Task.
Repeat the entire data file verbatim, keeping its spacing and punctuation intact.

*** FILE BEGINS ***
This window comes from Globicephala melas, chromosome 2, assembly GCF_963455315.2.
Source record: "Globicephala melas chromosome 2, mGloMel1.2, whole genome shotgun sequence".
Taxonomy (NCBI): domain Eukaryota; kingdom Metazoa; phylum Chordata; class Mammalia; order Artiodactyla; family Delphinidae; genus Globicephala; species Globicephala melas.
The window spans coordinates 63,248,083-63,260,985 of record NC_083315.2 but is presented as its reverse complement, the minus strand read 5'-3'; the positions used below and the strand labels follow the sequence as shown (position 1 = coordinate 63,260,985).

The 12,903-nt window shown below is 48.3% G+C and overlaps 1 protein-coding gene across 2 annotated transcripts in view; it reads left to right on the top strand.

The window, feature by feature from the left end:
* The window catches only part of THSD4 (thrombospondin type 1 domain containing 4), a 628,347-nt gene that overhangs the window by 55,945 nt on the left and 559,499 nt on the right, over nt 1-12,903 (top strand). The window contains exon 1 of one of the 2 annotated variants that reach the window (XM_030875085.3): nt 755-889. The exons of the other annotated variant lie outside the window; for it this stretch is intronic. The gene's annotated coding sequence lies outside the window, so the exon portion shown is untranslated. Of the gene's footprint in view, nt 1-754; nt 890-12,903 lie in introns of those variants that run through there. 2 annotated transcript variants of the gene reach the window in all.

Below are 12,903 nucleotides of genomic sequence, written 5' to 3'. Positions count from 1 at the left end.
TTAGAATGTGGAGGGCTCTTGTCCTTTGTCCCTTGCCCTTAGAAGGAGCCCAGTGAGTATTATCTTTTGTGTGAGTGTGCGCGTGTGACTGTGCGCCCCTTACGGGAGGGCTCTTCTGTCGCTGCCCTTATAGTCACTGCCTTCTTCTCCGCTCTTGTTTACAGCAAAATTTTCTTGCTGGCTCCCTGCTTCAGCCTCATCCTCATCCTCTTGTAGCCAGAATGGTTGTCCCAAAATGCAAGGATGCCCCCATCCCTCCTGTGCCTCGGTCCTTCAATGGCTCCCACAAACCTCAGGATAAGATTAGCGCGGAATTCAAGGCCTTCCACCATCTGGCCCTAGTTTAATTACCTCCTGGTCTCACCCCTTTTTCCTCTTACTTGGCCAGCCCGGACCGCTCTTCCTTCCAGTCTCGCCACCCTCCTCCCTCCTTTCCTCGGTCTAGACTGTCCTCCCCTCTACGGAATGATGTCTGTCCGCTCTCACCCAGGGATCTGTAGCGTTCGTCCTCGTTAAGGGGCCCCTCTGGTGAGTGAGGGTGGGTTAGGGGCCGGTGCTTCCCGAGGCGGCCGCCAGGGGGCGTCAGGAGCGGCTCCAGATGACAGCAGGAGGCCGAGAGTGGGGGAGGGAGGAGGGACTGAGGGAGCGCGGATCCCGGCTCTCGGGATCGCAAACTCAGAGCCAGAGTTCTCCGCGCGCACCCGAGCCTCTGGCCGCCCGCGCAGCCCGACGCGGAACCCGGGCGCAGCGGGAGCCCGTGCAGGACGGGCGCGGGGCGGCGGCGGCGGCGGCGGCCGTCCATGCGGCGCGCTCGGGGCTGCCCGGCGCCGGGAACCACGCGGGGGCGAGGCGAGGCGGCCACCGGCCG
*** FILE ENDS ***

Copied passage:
This window comes from Globicephala melas, chromosome 2, assembly GCF_963455315.2.
Source record: "Globicephala melas chromosome 2, mGloMel1.2, whole genome shotgun sequence".
Taxonomy (NCBI): domain Eukaryota; kingdom Metazoa; phylum Chordata; class Mammalia; order Artiodactyla; family Delphinidae; genus Globicephala; species Globicephala melas.
The window spans coordinates 63,248,083-63,260,985 of record NC_083315.2 but is presented as its reverse complement, the minus strand read 5'-3'; the positions used below and the strand labels follow the sequence as shown (position 1 = coordinate 63,260,985).

The 12,903-nt window shown below is 48.3% G+C and overlaps 1 protein-coding gene across 2 annotated transcripts in view; it reads left to right on the top strand.

The window, feature by feature from the left end:
* The window catches only part of THSD4 (thrombospondin type 1 domain containing 4), a 628,347-nt gene that overhangs the window by 55,945 nt on the left and 559,499 nt on the right, over nt 1-12,903 (top strand). The window contains exon 1 of one of the 2 annotated variants that reach the window (XM_030875085.3): nt 755-889. The exons of the other annotated variant lie outside the window; for it this stretch is intronic. The gene's annotated coding sequence lies outside the window, so the exon portion shown is untranslated. Of the gene's footprint in view, nt 1-754; nt 890-12,903 lie in introns of those variants that run through there. 2 annotated transcript variants of the gene reach the window in all.

Below are 12,903 nucleotides of genomic sequence, written 5' to 3'. Positions count from 1 at the left end.
TTAGAATGTGGAGGGCTCTTGTCCTTTGTCCCTTGCCCTTAGAAGGAGCCCAGTGAGTATTATCTTTTGTGTGAGTGTGCGCGTGTGACTGTGCGCCCCTTACGGGAGGGCTCTTCTGTCGCTGCCCTTATAGTCACTGCCTTCTTCTCCGCTCTTGTTTACAGCAAAATTTTCTTGCTGGCTCCCTGCTTCAGCCTCATCCTCATCCTCTTGTAGCCAGAATGGTTGTCCCAAAATGCAAGGATGCCCCCATCCCTCCTGTGCCTCGGTCCTTCAATGGCTCCCACAAACCTCAGGATAAGATTAGCGCGGAATTCAAGGCCTTCCACCATCTGGCCCTAGTTTAATTACCTCCTGGTCTCACCCCTTTTTCCTCTTACTTGGCCAGCCCGGACCGCTCTTCCTTCCAGTCTCGCCACCCTCCTCCCTCCTTTCCTCGGTCTAGACTGTCCTCCCCTCTACGGAATGATGTCTGTCCGCTCTCACCCAGGGATCTGTAGCGTTCGTCCTCGTTAAGGGGCCCCTCTGGTGAGTGAGGGTGGGTTAGGGGCCGGTGCTTCCCGAGGCGGCCGCCAGGGGGCGTCAGGAGCGGCTCCAGATGACAGCAGGAGGCCGAGAGTGGGGGAGGGAGGAGGGACTGAGGGAGCGCGGATCCCGGCTCTCGGGATCGCAAACTCAGAGCCAGAGTTCTCCGCGCGCACCCGAGCCTCTGGCCGCCCGCGCAGCCCGACGCGGAACCCGGGCGCAGCGGGAGCCCGTGCAGGACGGGCGCGGGGCGGCGGCGGCGGCGGCGGCCGTCCATGCGGCGCGCTCGGGGCTGCCCGGCGCCGGGAACCACGCGGGGGCGAGGCGAGGCGGCCACCGGCCG